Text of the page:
So, here we are, well over a week later, during which time the news has been making all sorts of dire predictions about how hot it was going to get. Sure enough, temperatures spiked at a whooping 117 degrees yesterday. This would have ben bad enough for anyone to deal with, but as I mentioned before, these cells are made out of concrete and metal, which literally absorb the heat from the sun's rays and then project into the cell. This would be bad enough if you had air conditioning, but when you don't have any ventilation whatsoever, it's pure torture.

To make matters worse, there's no cold water fountain. Instead, they get an Iqloo, fill it up with ice and water and then pass it out to anyone wanting something to drink, but as with anything the prison does, there are always conditions. In this instance, they don't do this until the temperature in the building actually hits 90 degrees, which they have the ability to prolong, seeing how they determine where to take their temperature readings. Also, just because they brought ice water over and are supposed to pass it out doesn't actually mean they're going to. Sure, you're technically allowed to get some water, but how can you when you're not allowed to leave your cell, and if you did leave your cell, how could you get into the water? It's in the dayroom, separated from you by a locked grill gate, and if the officer sees you in the hallway and out of your cell, he's going to throw a temper tantrum and close everyone's cell doors, making it hotter.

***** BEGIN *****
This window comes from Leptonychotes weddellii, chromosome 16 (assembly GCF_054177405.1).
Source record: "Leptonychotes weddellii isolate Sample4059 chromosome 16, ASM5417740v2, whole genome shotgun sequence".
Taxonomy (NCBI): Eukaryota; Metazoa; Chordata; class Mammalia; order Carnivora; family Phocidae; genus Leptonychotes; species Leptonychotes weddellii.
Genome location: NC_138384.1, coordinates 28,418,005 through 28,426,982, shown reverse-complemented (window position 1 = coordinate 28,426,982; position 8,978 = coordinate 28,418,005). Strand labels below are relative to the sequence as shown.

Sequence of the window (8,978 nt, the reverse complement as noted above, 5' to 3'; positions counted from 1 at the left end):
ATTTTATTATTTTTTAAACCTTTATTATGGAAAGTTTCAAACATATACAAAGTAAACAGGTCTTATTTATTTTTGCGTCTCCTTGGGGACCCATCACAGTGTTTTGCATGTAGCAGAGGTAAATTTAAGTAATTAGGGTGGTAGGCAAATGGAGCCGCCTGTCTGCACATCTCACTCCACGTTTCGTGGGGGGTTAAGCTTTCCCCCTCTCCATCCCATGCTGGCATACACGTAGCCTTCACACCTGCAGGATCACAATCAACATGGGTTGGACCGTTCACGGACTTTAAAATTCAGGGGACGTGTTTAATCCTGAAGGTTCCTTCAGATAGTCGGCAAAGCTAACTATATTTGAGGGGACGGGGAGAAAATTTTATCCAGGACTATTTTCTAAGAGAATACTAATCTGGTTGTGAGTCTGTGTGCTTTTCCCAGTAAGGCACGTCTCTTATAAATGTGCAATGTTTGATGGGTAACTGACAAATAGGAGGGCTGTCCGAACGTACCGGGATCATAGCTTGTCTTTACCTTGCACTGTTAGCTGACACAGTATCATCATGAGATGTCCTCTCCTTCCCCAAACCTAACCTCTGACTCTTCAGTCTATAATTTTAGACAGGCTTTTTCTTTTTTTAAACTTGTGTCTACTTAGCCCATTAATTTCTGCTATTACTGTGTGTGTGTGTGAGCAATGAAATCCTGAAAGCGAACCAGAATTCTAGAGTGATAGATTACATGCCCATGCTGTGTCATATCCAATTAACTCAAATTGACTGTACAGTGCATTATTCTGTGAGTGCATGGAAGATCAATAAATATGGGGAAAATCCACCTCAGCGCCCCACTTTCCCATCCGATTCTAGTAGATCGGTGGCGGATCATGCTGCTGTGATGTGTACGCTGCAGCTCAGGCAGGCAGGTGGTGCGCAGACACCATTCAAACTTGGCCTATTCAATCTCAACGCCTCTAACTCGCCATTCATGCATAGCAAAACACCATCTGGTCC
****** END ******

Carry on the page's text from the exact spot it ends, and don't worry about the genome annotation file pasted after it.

One alternative method of cooling off is to take a shower, but again, even though they're required to allow us to shower when it gets this hot, the same problem exists. To take a shower, you've got to get out of your cell and into the shower, which you can't because of the locked grill gate and an officer looking for a reason to shut everyone's doors. So, at the end of the day, all you can do is sit there and suffer, watching as the temperatures climb higher and higher, trying to understand how it's illegal for you to so something like this, but acceptable for prison officials, despite being against the law.

Somehow, temperatures outside were hotter yesterday than today, and yet, our cells are hotter today than yesterday. Is no doubt has something to do with the walls radiating so much heat into the cells, combined with no ventilation and an officer who keeps shutting the doors, but regardless as to why the reason way I'm asking my readers to Google the phone numbers for the California Institute for Men (CIM), located in Chino, California, and call in to complain to our Warden, Dean Norris, to the people working in the Maintenance Department and if possible, to the Prison Law Office, located in San Quertin, California (510) 280-2621 (www.prisonlaw.com) Call often, complain loudly, not because you happen to know me personally, but because right is right and wrong is wrong, and if you were in this situation, you'd want someone out there speaking up for those who were unable to speak, or to the people unwilling to listen. There truly is strength in numbers, and I assure you, if enough people call and complain, they'll do something.